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(TALENT) What Radio Needs

1-14-2013

We have all read that what radio needs is solid, verifiable, quantifiable, and immediately available research that demonstrates ROI for advertisers, many of whom refuse to do business with us without it. Flash! This just in! That hungered-for data is not forthcoming. No point in lamenting that. My Divisional Petty Officer would, instead, invite me to tell it to the chaplain.

Not surprisingly, all of this not-available data for which radio is pining will have to be from organizations other than radio itself. In other words: Outsourced. No surprise there either, as every improvement made by radio has always been technical and has always been outsourced. In the last number of decades, we have generated Bo squat-diddley for ourselves. To the contrary, given every opportunity to innovate and improve, we have found ways to sabotage our own business.

There are those who have few alternatives readily available other than the one stridently put forward by Clear Channels, Bob Pitman -- more, better, harder sales pitches. As the (arguably) anointed leader of an entire industry, it wouldnt hurt Bob were he to consider a little more specific-to-radio schoolin. That is, if he really does have a genuine interest in the radio portion of his planetary domination communications and entertainment empire. But then, who is going to take on the education of Mr. Pitman -- the old guard? Hardly. To be fair, this really is not a knock against Bob as he also inherited some desperate expectations from the industry when he accepted the gig. Plus, he had nothing to do with the making of this business -- a crime scene.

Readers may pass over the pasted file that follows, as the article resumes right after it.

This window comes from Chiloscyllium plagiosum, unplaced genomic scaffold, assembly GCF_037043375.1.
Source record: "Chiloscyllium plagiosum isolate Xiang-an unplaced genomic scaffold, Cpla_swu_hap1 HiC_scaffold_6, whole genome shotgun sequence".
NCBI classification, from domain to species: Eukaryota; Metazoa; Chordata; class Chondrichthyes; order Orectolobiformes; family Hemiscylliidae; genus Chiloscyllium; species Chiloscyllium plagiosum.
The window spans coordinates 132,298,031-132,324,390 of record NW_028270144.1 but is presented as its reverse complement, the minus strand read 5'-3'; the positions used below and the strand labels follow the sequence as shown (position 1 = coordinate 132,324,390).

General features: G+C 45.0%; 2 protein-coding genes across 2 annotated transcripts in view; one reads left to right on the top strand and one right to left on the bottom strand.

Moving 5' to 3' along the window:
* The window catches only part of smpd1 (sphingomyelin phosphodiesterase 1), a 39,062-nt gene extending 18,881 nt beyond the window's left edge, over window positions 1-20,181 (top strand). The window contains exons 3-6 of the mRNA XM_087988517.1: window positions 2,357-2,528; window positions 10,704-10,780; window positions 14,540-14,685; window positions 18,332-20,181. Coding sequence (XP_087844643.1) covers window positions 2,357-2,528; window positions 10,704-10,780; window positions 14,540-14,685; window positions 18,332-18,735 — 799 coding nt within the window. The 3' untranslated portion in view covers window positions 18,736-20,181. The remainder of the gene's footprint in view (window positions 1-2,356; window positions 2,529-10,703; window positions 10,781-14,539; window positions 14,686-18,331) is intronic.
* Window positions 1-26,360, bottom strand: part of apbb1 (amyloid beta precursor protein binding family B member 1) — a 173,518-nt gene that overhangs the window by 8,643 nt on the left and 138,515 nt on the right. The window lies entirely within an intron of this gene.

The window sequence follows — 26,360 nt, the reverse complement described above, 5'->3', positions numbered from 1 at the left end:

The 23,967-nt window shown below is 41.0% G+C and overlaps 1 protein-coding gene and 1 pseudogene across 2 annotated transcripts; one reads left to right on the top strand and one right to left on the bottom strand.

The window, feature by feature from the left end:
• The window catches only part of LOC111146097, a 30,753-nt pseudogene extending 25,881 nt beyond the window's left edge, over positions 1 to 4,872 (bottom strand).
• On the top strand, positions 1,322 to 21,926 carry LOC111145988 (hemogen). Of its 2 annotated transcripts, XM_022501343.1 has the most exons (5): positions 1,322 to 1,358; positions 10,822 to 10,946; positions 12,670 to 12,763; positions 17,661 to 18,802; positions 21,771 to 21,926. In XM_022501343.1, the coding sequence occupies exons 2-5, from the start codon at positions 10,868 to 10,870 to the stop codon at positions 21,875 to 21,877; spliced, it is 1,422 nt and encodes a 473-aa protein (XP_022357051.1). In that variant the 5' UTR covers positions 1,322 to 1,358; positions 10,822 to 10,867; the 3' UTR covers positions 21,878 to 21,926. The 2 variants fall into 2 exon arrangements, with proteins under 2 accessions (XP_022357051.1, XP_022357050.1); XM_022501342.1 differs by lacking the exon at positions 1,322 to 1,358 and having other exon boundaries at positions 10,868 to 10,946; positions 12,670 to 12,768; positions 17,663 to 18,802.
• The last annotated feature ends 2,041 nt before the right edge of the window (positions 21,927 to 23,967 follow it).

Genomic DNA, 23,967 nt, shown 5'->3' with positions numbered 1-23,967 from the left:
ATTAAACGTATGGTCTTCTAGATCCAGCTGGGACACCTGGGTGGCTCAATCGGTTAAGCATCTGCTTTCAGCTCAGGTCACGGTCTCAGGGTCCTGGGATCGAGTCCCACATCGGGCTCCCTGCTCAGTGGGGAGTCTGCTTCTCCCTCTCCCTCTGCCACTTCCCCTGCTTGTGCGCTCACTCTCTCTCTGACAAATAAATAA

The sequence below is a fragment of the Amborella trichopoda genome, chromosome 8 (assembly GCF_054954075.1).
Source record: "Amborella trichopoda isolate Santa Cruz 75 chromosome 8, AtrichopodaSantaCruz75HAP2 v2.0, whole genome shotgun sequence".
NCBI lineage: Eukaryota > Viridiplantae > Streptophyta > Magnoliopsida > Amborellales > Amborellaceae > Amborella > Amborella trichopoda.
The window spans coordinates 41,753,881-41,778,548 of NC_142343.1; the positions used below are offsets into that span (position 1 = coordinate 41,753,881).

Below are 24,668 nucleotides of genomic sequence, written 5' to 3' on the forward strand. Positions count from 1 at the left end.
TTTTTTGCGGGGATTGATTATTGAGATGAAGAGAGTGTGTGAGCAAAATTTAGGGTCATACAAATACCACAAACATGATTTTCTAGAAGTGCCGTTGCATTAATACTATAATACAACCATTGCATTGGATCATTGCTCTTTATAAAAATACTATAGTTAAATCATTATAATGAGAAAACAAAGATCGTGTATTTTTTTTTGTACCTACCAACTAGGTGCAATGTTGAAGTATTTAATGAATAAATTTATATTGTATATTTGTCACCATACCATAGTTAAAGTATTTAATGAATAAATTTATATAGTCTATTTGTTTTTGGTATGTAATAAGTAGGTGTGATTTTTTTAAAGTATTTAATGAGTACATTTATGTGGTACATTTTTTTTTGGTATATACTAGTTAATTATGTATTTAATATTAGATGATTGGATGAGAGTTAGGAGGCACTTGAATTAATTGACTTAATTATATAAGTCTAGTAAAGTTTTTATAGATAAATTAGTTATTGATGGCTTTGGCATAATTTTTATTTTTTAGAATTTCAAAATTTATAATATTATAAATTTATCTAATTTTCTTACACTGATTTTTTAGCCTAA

Meanwhile, I am reminded of the story of a king whose priority was to always have his grain bins bulging. Upon realizing that his cattle were eating a significant portion, he instructed his top hands to open the gates and to drive the cattle onto the prairies and into the high country where they would do the best they could in fending for themselves. After a while, though, the king was aware of a rumbling in his stomach and an intuitive need for protein. He commanded, Bring me a big ol steak! One of his terrified, protective angels (yes, he had angels) went to the king and whined, But, Your Majesty, we have no beef! I do, however, have this most excellent pine tree. Shall I stick it in hot water and make tea? (And that, by the way, is how the angel got impaled on the top of the Christmas tree.)

Radio has no more beef! The prize heads we do keep around are reluctantly tolerated, in some cases, resented and kept on more meager diets. Theirs is not a particularly happy state either as they know the king could get hungry or decide he wants a bigger pile of grain -- at any time. The behaviors of the majority of radio ownership and top management suggest a desire -- almost a need -- for an industry that doesnt require any people at all. (What I want, said the thoroughly disengaged G.M., is to turn the broadcasting computer on and take orders for spots off the Web. I dont want to actually talk to anybody.)